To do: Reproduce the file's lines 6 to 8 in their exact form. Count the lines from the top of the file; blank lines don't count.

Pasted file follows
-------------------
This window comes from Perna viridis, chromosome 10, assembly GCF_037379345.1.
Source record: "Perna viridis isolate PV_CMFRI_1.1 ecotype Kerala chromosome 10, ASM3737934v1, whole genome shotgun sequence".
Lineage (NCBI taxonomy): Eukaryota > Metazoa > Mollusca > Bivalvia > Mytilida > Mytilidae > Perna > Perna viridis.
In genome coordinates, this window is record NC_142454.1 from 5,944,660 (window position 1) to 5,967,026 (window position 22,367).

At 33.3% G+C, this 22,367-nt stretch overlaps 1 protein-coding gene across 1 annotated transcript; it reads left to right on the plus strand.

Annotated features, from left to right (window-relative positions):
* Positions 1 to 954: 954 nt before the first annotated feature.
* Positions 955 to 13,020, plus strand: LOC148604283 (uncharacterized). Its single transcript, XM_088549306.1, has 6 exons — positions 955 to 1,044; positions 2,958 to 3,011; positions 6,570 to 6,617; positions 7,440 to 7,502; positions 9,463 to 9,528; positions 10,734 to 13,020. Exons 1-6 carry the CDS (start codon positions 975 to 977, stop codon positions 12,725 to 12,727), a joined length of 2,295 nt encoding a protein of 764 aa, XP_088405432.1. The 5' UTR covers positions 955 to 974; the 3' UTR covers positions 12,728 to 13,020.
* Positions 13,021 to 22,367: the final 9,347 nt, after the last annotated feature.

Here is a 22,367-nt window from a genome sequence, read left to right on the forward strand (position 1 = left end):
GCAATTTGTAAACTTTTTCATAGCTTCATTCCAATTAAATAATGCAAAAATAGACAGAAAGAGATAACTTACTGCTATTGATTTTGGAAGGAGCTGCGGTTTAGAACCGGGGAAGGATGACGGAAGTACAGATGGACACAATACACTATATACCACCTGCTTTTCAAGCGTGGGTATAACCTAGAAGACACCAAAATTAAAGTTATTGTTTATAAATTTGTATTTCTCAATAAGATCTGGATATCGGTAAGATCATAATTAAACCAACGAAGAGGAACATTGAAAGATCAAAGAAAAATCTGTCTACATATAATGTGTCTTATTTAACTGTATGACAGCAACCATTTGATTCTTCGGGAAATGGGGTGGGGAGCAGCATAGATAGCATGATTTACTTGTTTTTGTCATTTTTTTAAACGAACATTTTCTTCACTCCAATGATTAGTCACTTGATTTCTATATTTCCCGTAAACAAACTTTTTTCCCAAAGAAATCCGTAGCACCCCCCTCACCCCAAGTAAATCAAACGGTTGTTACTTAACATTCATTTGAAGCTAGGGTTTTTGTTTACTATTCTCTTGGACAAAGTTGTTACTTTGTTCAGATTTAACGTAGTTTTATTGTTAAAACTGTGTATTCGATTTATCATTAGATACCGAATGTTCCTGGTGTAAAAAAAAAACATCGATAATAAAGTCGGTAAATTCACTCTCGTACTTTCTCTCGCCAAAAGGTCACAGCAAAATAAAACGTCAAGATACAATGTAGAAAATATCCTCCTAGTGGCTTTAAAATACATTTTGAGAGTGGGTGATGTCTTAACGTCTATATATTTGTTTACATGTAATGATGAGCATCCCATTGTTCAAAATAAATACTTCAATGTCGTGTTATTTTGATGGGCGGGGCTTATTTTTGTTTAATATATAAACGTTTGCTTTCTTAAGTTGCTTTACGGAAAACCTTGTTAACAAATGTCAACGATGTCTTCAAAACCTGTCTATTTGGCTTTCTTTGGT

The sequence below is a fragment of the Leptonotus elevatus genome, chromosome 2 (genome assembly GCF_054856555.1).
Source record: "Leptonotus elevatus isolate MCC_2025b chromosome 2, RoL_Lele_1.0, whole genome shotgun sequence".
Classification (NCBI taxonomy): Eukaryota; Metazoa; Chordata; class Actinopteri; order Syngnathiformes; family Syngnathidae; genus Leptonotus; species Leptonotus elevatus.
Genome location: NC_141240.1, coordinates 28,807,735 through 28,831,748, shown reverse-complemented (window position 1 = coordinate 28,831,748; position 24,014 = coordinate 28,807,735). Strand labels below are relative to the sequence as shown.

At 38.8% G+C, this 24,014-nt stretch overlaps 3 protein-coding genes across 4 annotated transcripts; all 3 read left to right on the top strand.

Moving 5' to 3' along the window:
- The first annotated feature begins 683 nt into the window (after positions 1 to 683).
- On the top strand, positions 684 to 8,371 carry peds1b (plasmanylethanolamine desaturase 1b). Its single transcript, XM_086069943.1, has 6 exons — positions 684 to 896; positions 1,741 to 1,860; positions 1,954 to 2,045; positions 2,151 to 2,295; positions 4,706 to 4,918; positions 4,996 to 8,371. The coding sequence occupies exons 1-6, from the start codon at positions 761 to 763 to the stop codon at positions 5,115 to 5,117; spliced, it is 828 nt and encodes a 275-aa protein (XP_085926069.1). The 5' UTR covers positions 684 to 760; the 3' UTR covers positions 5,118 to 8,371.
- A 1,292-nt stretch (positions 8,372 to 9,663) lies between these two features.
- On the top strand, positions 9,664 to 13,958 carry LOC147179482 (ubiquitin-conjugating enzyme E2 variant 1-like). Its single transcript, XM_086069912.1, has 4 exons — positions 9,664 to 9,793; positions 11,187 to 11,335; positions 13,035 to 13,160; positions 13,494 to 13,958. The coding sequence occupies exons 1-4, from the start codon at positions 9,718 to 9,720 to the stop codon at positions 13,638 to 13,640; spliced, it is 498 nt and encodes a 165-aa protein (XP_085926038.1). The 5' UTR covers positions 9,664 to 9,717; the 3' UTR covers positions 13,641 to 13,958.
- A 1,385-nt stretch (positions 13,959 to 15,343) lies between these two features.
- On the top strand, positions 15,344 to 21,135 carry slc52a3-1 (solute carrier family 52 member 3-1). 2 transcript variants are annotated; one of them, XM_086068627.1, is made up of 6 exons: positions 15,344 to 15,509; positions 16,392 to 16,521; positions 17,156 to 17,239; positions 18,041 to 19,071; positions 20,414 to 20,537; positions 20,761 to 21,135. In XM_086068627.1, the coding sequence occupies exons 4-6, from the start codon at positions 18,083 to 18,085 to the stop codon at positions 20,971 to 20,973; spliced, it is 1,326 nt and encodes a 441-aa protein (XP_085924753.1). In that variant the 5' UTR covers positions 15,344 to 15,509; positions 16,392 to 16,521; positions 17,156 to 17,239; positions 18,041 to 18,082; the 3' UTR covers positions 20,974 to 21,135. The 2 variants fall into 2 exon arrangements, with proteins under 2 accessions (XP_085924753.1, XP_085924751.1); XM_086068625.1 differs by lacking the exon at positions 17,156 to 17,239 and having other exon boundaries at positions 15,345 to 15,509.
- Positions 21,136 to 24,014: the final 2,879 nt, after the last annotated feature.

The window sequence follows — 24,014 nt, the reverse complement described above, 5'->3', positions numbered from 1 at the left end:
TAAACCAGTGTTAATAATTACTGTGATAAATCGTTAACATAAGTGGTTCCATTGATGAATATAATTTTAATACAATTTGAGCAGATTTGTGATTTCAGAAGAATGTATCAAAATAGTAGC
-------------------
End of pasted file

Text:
Annotated features, from left to right (window-relative positions):
* Positions 1 to 954: 954 nt before the first annotated feature.
* Positions 955 to 13,020, plus strand: LOC148604283 (uncharacterized). Its single transcript, XM_088549306.1, has 6 exons — positions 955 to 1,044; positions 2,958 to 3,011; positions 6,570 to 6,617; positions 7,440 to 7,502; positions 9,463 to 9,528; positions 10,734 to 13,020. Exons 1-6 carry the CDS (start codon positions 975 to 977, stop codon positions 12,725 to 12,727), a joined length of 2,295 nt encoding a protein of 764 aa, XP_088405432.1. The 5' UTR covers positions 955 to 974; the 3' UTR covers positions 12,728 to 13,020.